Remote work, racism weighing on workplaces
Remote work and systemic racism may not seem directly related on the surface, but both issues are weighing heavily on workplaces during the ongoing COVID-19 pandemic, according to recent pulse surveys from research firm i4cp, the Institute for Corporate Productivity.
Of 107 business professionals polled, 35% said recent increases in new infections of the virus have affected their plans for a return to the workplace, while 27% reported the pandemic hasn’t had any impact on their timelines.
In addition, more than half are either in a “holding pattern” about going remote (30%), with no decision made yet, or are allowing employees to work remotely for the balance of the year (22%).
“Trepidation about these decisions is understandable,” says Lorrie Lykins, vice president of research at i4cp, noting that as of Aug. 11, more than 5 million cases of COVID-19 have been confirmed in the United States and more than 166,000 people have died.
Lykins says that only 13% of survey respondents said their workers have already returned to the office on a voluntary basis. “Others are taking tentative steps,” she adds. “Some noted approaches such as bringing back small groups of employees to the office as a pilot and assessing at the end of a few weeks.”
There are obviously no easy solutions, a similar theme that emerged from a separate survey on workplace racism. That poll focused on social media, particularly on how employees’ actions in their personal time can raise complex questions for employers.
Lykins says issues surrounding race, particularly in the current context of ongoing racial tensions, come up consistently in online conversations, chat threads, emails and even LinkedIn posts, posing a challenge for HR leaders.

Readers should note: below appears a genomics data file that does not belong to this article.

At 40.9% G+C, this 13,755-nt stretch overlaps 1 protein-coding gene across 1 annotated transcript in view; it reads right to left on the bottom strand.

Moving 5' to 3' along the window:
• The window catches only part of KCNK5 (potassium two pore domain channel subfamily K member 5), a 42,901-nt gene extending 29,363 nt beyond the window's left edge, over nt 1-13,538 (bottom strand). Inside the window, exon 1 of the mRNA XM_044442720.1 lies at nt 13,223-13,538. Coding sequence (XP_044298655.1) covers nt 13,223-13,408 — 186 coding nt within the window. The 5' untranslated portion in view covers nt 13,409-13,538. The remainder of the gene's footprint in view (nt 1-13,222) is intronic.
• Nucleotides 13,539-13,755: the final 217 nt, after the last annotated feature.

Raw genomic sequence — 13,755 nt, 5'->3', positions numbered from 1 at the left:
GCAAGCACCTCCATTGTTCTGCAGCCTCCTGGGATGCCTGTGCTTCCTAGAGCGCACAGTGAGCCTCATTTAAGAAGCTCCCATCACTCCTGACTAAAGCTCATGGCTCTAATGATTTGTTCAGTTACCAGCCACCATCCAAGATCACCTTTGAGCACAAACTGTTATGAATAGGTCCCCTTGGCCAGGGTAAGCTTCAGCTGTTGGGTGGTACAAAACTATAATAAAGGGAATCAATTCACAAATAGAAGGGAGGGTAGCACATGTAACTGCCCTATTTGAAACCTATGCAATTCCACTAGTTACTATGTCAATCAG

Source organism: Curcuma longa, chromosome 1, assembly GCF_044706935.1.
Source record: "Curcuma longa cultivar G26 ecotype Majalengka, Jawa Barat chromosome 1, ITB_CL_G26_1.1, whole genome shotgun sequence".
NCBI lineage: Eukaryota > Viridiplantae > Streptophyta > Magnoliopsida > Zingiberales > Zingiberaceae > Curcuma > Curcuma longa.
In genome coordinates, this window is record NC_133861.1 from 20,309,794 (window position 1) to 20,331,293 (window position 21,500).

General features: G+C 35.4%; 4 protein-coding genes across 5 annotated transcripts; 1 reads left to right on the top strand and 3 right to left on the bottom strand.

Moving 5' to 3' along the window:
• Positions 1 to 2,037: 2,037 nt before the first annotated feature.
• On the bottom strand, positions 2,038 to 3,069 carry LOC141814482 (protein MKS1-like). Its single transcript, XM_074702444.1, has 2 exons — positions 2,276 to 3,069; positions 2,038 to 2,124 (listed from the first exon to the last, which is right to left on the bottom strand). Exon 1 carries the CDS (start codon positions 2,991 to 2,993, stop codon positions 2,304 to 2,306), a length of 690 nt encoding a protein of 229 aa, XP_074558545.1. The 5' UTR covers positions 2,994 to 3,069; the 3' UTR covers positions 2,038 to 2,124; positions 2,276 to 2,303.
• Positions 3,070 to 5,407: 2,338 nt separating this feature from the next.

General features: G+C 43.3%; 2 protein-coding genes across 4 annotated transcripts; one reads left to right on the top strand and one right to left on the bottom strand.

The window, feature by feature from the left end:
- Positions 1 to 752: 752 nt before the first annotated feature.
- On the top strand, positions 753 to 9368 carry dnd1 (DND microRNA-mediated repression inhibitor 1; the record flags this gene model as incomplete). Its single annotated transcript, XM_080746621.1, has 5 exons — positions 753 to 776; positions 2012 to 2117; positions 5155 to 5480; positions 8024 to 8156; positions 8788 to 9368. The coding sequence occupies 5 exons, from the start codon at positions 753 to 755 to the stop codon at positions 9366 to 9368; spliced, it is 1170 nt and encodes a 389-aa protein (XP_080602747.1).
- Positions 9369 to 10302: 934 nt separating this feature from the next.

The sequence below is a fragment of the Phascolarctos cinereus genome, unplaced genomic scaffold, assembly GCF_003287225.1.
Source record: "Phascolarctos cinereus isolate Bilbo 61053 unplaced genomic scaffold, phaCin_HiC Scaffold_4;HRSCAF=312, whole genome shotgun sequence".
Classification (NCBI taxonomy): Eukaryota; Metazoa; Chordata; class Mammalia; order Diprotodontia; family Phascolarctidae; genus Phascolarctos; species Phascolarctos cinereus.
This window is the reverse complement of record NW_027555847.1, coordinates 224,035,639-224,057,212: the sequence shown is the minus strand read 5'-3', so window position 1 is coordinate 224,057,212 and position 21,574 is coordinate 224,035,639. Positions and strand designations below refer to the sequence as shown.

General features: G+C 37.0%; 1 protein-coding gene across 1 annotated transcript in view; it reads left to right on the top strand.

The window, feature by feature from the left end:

“Many of us are thinking about this and asking ourselves and one another questions about this issue,” she says. For example, how should employers respond when employees post aberrant content on their private social media accounts? What is the best policy? What should be in the policy? What are the parameters? Who decides what is inflammatory, derogatory, offensive, or racist? Where are the lines, and how do we know when they are crossed?
Unsurprisingly, a majority of respondents (51%) said their organizations take an investigative approach—looking into the post(s) in question and making decisions based on what they learn. But, Lykins notes, the number of organizations (23%) that currently have no policy addressing this issue was a surprise.
In fact, a few survey respondents noted in their comments that, while their organizations’ stated core values and guiding principles are clear and reinforced to the workforce often, they aren’t sure what the policy is on employees posting racist social media posts.
“We always say, ‘We don’t tolerate intolerance,’ but specific to social media postings etc.—it’s unclear,” one survey participant wrote.
“Not having a policy can result in irrevocable damage to an organization’s brand,” Lykins says, adding that i4cp’s research has shown that lower-performing organizations are more likely to remain silent when it comes to taking a stand on political or social issues.
“Not saying anything—which itself sends a message—can be as detrimental as having employees posting terrible things on an account that mentions they work for your organization.”